SANTA BARBARA COUNTY, Calif. – The UC Santa Barbara Natural Reserve System held a docent training on Wednesday morning where volunteers were trained on how to help fellow community members protect the Snowy Plover bird population at Coal Oil Point Reserve adjacent to the UCSB campus.
The Western Snowy Plover is a shorebird that lives at the beaches stretching between Isla Vista and Ellwood. The birds are listed as "threatened" under the Endangered Species Act due to declining populations, and the stretch of beaches where they live is designated as "critical habitat," according to UCSB Natural Reserve System officials.
"Coal Oil Point Reserve, with its sandy beach, sand dunes, and adjacent estuary mouth is one of a few choices west coast locations where Snowy Plovers can still breed and thrive," officials said. "With public education and symbolic fences, the plovers at Coal Oil Point Reserve made a comeback. "
Coal Oil Point Reserve became the first site that lost its Snowy Plover breeding population entirely for multiple decades before recovering the population its population through conservation measures. The site now averages more than 30 fledged chicks per year, officials said.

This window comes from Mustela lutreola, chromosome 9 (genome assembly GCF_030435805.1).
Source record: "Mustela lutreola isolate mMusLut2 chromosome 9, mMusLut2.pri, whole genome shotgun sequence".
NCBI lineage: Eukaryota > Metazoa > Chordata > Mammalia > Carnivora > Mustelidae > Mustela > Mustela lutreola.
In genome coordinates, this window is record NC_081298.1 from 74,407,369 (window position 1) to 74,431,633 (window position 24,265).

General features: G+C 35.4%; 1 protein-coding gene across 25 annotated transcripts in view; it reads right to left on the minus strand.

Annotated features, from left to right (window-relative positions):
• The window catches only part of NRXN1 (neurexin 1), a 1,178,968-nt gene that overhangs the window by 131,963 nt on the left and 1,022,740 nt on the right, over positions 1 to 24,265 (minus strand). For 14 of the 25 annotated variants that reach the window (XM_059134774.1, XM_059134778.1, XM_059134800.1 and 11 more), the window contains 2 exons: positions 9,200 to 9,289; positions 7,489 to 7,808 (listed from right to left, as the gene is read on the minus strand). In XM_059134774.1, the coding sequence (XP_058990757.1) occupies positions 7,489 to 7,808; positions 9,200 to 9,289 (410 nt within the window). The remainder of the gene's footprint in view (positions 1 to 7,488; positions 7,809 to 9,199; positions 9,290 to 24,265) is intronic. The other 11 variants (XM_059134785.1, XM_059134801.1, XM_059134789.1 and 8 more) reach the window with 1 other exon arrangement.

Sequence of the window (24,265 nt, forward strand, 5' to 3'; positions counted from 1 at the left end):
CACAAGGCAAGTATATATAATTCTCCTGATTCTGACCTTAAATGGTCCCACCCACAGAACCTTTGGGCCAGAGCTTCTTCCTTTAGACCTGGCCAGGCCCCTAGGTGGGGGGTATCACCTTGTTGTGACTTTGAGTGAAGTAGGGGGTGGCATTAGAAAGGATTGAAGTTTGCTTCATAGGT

To ensure that the public doesn't disrupt the birds' habitat with foot traffic, portions of the beach are closed to keep people out of the main nesting area.
"The nests are well camouflaged and, without the fence, could be trampled by beach users unknowingly," officials said. "The fence is symbolic because it depends on voluntary compliance for no-trespassing."
The fence does not stop dogs or pets from running in the area, so the Natural Reserve System asks pet owners to keep their animals on leashes at all times.
The volunteer docents help with the preservation efforts and were trained on Wednesday to learn how to ensure that the protected areas are free from trespassing and off-leash dogs. The volunteers will spend two hours a week on Sands Beach teaching visitors about the threatened status of the Western Snowy Plover and asking beachgoers to leash their pets and avoid sensitive habitats.
The training focused on the ecology of the bird species, its habitat needs, and successful strategies for communicating with the public.
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